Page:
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Mea Miller, 13, sits outside her north Minneapolis home where she and her family rode out the tree damage from the storms Sunday. AP Photo/Marlin Levison

One confirmed dead as tornadoes strike Minneapolis

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One confirmed dead as tornadoes strike Minneapolis
Bemidji Minnesota P.O. Box 455 56619

MINNEAPOLIS (AP) -- At least one person died when a tornado hit Minneapolis on Sunday, damaging scores of homes, toppling hundreds of trees and leaving 18 people with minor injuries.

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City spokeswoman Sara Dietrich said the death was confirmed by the Hennepin County medical examiner. She had no other immediate details.

Tornado warnings and watches had been issued Sunday evening throughout parts of the central U.S. In Missouri, authorities said a tornado hit a Joplin hospital and caused the roofs of two city fire stations to collapse. Jasper County Emergency Management Director Keith Stammer said a tornado hit the St. John's Regional Medical Center and that there are multiple reports of injuries.

In Minneapolis, the 18 people who were hurt were treated at North Memorial Hospital, and spokeswoman Wendy Jerde said the injuries were not serious. The metro area's other two trauma centers, Hennepin County Medical Center in Minneapolis and Regions Hospital in St. Paul, reported no injuries.

National Weather Service meteorologist Todd Krause said the line of damage stretched from just west of Minneapolis through the city and into the northeastern suburbs.

Minneapolis Mayor R.T. Rybak said it wasn't immediately clear how many homes were affected. "It's a lot," he said.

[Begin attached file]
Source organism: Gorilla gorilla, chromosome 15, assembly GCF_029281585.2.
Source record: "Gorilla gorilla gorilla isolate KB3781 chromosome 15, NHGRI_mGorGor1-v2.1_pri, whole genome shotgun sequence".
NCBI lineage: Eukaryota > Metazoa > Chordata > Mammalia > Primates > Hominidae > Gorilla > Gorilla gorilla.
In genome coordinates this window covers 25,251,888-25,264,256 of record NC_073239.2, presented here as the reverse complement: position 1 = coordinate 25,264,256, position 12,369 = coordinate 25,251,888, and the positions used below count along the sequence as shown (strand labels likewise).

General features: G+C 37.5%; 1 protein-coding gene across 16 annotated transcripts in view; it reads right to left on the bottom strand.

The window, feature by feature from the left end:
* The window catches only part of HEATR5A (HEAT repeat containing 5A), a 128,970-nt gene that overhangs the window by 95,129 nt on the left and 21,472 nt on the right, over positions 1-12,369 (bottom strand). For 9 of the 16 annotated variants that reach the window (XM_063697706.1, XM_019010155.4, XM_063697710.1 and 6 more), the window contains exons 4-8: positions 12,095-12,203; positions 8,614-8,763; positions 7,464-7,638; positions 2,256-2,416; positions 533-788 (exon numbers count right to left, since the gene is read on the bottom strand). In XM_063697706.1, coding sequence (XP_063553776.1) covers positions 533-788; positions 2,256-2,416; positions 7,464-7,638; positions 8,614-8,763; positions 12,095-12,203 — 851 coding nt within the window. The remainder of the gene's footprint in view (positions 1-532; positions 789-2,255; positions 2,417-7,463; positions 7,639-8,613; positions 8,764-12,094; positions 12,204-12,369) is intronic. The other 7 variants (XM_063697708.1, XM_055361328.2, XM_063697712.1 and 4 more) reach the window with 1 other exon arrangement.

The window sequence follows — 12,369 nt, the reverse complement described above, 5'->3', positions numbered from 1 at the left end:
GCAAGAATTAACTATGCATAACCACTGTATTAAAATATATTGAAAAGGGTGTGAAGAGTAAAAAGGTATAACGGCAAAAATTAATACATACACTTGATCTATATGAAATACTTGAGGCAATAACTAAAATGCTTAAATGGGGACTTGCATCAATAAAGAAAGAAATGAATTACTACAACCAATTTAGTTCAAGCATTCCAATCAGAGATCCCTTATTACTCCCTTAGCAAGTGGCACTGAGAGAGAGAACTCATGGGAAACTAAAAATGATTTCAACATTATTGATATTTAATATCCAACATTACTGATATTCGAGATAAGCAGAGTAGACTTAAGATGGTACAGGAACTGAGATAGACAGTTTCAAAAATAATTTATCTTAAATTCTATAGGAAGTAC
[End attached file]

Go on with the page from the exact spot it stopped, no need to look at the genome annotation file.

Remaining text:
Though the damage covered several blocks, it appeared few houses were totally demolished. Much of the damage was to roofs, front porches that had been sheared away, or smaller items such as fences and basketball goals.

The tornado left part of a garage door in a tree. Many large trees were uprooted and toppled or left leaning against houses.

Residents walked around their neighborhoods taking in all the damage. Some chatted on cellphones about what they saw, while others snapped pictures.

Others went to work, tending to downed trees with chainsaws, machetes and hacksaws.

The tornado left a tree leaning against Pat Trafton's house, but she said her family escaped harm.

"It's been a crazy day," Trafton, 67, told The Associated Press. "They say it was a monster tornado. ... It all just happened so fast."

Krause said it was clearly a tornado -- the first to hit the city since August 2009. "There was no doubt right away," the meteorologist said.

Some north Minneapolis residents told the Star Tribune they saw the tornado go through their yards.

"It went right between our houses," said Tiffany Pabich, who was taking a nap just as the tornado passed. "A tree landed on top of my car. We smelled gas right away."

The storms uprooted as many as 50 natural gas service lines in Minneapolis and suburban St. Louis Park, and CenterPoint Energy warned residents to be careful of gas leaks. Xcel Energy reported more than 20,000 of its customers lost electricity in the metro area.

The Minneapolis Police Department asked people who didn't live in the area to stay away. A shelter for those displaced by the storm was set up Sunday afternoon at a nearby armory.

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Pioneer staff reports
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